After I left, I came to love exactly the kind of female-only gatherings we never had in Hasidic life. Then I met Gloria Steinem at a writing retreat, she took interest in my work, and late one night she told me about the gatherings she had through the seventies and eighties with Bella Abzug and one other (wish I remembered that third person). Once a week they downloaded their struggles, failures, secret wishes, and petty complaints of the past week to one another. Then they passed around a toy magic wand and each tapped the speaker on the shoulder, making “all of that” disappear, which made them laugh. This took Gloria through the founding of Ms, the NOW convention in Houston, the fight over the ERA, etc. etc., and Abzug through her stellar years in Congress. To hear her tell it, it was why they never backed down. She said real female gatherings are necessary for women to then go and speak out in the world, the place where you float the first balloon, get humble, try your voice, remember to laugh. I love that.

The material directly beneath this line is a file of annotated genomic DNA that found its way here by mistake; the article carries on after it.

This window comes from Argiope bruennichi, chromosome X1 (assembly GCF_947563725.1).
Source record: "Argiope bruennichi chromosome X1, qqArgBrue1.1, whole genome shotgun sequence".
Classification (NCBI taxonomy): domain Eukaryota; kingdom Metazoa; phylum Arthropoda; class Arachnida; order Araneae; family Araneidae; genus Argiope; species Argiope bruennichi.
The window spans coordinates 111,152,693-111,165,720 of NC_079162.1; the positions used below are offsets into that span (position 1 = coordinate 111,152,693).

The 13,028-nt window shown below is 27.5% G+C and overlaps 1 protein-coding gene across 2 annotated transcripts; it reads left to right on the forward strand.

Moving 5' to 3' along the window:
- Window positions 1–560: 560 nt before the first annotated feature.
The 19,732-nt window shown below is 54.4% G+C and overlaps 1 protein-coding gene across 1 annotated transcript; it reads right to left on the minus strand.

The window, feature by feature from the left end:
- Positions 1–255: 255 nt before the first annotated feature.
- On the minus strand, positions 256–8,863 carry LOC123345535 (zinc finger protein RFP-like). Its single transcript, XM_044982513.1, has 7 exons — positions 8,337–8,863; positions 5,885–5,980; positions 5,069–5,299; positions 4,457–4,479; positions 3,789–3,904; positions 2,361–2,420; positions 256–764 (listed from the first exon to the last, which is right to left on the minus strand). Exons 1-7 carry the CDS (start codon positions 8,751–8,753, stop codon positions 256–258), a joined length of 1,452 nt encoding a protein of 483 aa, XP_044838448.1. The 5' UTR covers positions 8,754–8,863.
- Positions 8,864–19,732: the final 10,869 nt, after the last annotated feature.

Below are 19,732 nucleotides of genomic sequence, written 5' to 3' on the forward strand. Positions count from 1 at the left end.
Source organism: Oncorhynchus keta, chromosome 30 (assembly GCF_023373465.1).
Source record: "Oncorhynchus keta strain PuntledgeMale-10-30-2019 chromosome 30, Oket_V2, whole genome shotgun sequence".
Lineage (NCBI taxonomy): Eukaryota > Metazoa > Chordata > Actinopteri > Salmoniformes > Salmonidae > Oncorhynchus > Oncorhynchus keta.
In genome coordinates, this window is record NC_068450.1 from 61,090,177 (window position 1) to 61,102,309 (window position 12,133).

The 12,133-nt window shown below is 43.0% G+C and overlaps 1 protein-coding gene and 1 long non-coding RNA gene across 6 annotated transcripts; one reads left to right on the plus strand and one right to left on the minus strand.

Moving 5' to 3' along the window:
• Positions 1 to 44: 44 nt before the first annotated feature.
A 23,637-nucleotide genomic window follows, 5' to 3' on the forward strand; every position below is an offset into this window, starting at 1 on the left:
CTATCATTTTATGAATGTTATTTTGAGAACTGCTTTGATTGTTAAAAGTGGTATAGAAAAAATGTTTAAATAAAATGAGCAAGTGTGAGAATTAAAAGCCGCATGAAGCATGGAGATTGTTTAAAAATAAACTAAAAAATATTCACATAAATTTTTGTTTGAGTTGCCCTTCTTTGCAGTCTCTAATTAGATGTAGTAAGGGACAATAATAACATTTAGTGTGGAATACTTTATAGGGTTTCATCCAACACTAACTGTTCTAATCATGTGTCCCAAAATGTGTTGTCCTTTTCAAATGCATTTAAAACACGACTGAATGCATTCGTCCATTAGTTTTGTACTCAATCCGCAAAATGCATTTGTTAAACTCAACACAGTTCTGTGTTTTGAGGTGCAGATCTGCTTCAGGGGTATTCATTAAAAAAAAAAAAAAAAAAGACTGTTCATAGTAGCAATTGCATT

BB: One of my favorite sections of the book was about your awakening to secular literature and female authors. What authors or titles would be on “Leah Lax’s Feminist Reading List” for someone looking to add more women’s voices to their reading?

LL: I’m so glad you asked this. Too many still feel their voices are covered—by religion and traditional expectations but also by online cacophony and male-dominated media, so that I think it vital for women to read women writers—it’s a huge part of how we find our voices. I think it vital that men read women writers, because otherwise half their society is muted, thin and pale and not even three-dimensional, so how can they know the world they seek to understand, the voices they want to hear? There is a reason male writers often struggle writing female characters!